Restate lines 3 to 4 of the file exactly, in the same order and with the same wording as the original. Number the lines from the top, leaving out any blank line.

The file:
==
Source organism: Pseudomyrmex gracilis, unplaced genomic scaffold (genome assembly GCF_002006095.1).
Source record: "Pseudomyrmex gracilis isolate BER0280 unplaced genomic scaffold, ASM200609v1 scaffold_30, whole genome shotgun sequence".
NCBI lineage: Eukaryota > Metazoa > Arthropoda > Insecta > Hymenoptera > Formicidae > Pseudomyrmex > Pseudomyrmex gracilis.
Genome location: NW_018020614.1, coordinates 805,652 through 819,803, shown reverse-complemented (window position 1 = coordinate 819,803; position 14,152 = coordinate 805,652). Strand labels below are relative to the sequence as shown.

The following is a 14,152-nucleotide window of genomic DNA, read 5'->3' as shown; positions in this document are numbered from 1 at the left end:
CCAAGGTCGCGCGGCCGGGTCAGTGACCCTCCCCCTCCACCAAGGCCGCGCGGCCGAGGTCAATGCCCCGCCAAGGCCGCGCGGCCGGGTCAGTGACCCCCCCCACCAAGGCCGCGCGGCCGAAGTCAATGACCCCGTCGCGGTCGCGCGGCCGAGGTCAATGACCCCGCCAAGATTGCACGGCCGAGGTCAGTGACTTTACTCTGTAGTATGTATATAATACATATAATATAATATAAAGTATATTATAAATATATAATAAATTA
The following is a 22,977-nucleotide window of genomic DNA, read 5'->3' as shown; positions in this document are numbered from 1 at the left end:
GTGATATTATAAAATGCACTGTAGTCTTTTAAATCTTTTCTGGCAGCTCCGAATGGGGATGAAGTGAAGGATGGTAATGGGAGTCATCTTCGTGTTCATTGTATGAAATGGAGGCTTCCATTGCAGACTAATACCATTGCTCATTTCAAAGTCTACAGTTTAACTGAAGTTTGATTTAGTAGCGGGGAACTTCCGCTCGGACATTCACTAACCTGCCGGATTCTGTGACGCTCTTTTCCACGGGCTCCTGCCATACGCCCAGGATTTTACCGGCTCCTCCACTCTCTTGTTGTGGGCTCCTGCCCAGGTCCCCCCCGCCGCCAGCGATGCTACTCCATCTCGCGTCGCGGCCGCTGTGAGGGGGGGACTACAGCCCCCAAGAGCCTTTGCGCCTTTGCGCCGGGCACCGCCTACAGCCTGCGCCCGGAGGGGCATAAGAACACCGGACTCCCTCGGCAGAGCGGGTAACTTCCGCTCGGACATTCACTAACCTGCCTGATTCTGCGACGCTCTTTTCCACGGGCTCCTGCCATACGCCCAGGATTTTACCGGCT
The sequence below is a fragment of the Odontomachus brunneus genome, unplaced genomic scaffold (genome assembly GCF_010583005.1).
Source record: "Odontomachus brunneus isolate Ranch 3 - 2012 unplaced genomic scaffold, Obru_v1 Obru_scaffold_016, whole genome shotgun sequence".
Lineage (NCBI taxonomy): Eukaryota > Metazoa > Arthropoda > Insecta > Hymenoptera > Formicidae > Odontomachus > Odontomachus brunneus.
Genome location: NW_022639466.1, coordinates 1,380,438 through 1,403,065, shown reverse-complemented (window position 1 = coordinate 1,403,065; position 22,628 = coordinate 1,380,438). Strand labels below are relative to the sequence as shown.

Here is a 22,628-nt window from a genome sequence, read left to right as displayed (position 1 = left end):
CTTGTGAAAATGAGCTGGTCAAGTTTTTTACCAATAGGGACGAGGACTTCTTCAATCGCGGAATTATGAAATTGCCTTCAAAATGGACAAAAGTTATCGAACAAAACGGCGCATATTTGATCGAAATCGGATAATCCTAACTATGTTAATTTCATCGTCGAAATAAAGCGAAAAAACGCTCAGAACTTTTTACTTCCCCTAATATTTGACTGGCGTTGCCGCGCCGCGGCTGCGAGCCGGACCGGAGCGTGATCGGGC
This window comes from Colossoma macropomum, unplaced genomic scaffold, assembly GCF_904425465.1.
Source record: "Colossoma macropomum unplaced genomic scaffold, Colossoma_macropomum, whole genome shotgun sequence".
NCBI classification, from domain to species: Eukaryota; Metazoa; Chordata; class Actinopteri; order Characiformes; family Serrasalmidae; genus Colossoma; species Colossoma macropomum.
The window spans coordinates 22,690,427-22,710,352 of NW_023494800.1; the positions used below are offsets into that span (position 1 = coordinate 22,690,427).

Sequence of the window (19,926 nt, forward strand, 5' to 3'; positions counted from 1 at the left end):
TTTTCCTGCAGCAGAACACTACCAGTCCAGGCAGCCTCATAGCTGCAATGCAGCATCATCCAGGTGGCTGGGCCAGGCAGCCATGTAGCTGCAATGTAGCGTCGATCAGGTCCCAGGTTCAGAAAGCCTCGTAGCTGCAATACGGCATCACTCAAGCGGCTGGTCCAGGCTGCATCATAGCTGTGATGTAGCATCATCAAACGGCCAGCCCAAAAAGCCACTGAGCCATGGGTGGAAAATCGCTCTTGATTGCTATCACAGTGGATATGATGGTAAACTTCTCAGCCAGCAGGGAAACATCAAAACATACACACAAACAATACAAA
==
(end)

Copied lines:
NCBI lineage: Eukaryota > Metazoa > Arthropoda > Insecta > Hymenoptera > Formicidae > Pseudomyrmex > Pseudomyrmex gracilis.
Genome location: NW_018020614.1, coordinates 805,652 through 819,803, shown reverse-complemented (window position 1 = coordinate 819,803; position 14,152 = coordinate 805,652). Strand labels below are relative to the sequence as shown.